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Veli-Matti Karkkainen’s An Introduction to Ecclesiology, reviewed by Amos Yong

This global perspective comes out clearly in An Introduction to Ecclesiology. Sure, one can quibble with Kärkkäinen’s categorizations or selections, but to keep a survey volume like this one manageable, some things inevitably have to be left out. What remains, however, is divided into three parts. Ecclesiological Traditions includes discussions of the doctrine of the Church in Eastern Orthodoxy, Roman Catholicism, Lutheranism, the Reformed churches, the Free churches, the Pentecostal/charismatic orbit, and the ecumenical movement. Leading Contemporary Ecclesiologists include John Zizioulas communion ecclesiology (Orthodox), Hans King’s charismatic ecclesiology (Roman Catholic), Wolfhart Pannenberg’s universal ecclesiology (Lutheran), Jrgen Moltmann’s messianic ecclesiology (Reformed), Miroslav Volf’s participatory ecclesiology (Free Church and Pentecostal), James McClendon, Jr.’s baptist ecclesiology (Anabaptist), and Lesslie Newbigin’s missionary ecclesiology. The last part, Contextual Ecclesiologies, overviews the Non-Church movement of Kanzo Uchimura in Japan, the Base Ecclesial Communities in Latin America, the feminist church (as represented by Letty Russell and Elisabeth Sch’ssler Fiorenza), the African Independent (indigenous) Churches, the Shepherding Movement, the new world church (in dialogue with Catholic moral and political theologian, Oliver O’Donavan, which connects with the phenomenon described by Philip Jenkins in his recently acclaimed The Next Christendom), and the post-Christian Church as another city (in dialogue primarily with Barry Harvey, but in the tradition of prominent theologians like Stanley Hauerwas and John Howard Yoder).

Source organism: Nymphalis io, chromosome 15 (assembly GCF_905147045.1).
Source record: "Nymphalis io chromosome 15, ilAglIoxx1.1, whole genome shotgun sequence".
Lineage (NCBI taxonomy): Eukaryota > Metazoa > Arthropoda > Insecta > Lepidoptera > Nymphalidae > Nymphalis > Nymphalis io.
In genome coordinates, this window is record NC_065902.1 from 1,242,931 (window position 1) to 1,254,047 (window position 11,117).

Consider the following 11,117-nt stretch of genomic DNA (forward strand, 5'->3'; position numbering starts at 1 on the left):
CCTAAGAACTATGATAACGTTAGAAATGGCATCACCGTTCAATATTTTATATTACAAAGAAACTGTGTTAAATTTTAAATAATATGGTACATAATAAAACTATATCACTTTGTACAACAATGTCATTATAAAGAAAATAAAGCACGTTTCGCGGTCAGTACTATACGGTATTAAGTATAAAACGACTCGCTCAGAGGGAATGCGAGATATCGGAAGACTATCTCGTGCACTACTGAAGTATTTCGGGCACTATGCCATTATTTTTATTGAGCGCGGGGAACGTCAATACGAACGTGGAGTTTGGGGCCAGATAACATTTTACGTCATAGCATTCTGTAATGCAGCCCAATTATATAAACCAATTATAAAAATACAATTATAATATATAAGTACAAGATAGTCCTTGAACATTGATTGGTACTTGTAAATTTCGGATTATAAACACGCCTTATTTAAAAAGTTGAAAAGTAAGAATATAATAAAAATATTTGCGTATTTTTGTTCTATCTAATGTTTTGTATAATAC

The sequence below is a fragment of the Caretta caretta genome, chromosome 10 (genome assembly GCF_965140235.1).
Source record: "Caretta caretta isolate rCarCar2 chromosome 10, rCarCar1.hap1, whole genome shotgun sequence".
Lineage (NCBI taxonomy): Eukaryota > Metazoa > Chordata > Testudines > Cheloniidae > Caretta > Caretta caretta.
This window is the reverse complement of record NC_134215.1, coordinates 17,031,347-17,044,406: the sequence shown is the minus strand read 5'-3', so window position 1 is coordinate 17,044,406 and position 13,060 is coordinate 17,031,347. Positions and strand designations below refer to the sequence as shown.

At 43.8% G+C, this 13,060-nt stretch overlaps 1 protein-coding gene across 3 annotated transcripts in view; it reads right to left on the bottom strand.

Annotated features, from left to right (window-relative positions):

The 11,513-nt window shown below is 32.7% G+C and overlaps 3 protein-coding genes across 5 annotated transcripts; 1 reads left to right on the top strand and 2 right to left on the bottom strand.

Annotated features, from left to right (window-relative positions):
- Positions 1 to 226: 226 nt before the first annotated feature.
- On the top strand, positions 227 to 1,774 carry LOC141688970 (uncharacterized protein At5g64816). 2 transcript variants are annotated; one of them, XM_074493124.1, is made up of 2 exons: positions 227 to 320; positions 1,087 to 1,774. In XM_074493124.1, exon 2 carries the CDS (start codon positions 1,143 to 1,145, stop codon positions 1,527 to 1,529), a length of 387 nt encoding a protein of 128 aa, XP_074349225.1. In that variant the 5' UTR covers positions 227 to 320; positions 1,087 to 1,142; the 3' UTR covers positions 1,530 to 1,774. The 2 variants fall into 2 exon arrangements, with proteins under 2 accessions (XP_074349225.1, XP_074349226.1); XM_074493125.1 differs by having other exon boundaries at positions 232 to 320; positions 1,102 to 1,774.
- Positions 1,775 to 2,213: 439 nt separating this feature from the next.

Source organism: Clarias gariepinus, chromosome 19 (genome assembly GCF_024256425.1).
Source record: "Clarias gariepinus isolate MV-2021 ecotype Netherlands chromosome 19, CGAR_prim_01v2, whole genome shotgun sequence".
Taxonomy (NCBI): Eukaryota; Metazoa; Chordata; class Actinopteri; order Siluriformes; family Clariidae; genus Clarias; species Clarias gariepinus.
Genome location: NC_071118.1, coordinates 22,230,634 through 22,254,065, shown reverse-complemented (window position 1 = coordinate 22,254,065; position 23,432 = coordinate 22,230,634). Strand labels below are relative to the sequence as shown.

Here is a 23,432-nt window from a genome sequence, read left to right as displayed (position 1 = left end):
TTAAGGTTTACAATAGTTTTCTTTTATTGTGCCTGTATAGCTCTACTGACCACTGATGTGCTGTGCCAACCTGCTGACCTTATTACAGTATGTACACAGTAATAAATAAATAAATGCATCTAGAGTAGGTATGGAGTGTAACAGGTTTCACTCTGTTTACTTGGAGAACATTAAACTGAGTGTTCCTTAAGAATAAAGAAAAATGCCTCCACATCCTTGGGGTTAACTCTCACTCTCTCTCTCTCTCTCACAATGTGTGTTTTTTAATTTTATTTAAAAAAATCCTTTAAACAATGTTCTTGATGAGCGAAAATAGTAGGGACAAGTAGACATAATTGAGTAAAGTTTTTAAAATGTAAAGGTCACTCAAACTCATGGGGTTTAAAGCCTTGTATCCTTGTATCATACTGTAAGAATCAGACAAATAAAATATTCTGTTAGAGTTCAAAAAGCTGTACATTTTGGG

From a Pentecostal theological perspective, however, I want to urge readers of the Pneuma Review to pay close attention to Kärkkäinen’s text. Let me suggest that this volume is not just an introductory survey of various ecclesiologies, including a chapter or two devoted to Pentecostal and/or charismatic ecclesiologies. Rather, read between the lines (or chapters, as the case may be), I discern a distinctively Pentecostal theme: that of the pneumatological motif which runs through the volume. Now, this may be the result of Kärkkäinen’s bias (used not pejoratively, of course). Or it may be that Kärkkäinen has accurately portrayed the contemporary ecclesiological landscape, and that God is truly doing a new thing of the Spirit such that this pneumatological thread has emerged in the text. Or both. Let me explain.

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Category: In Depth, Winter 2004

About the Author: Amos Yong is Professor of Theology & Mission and director of the Center for Missiological Research at Fuller Theological Seminary, Pasadena. His graduate education includes degrees in theology, history, and religious studies from Western Evangelical Seminary and Portland State University, Portland, Oregon, and Boston University, Boston, Massachusetts, and an undergraduate degree from Bethany University of the Assemblies of God. He is the author of numerous papers and over 30 books. Facebook

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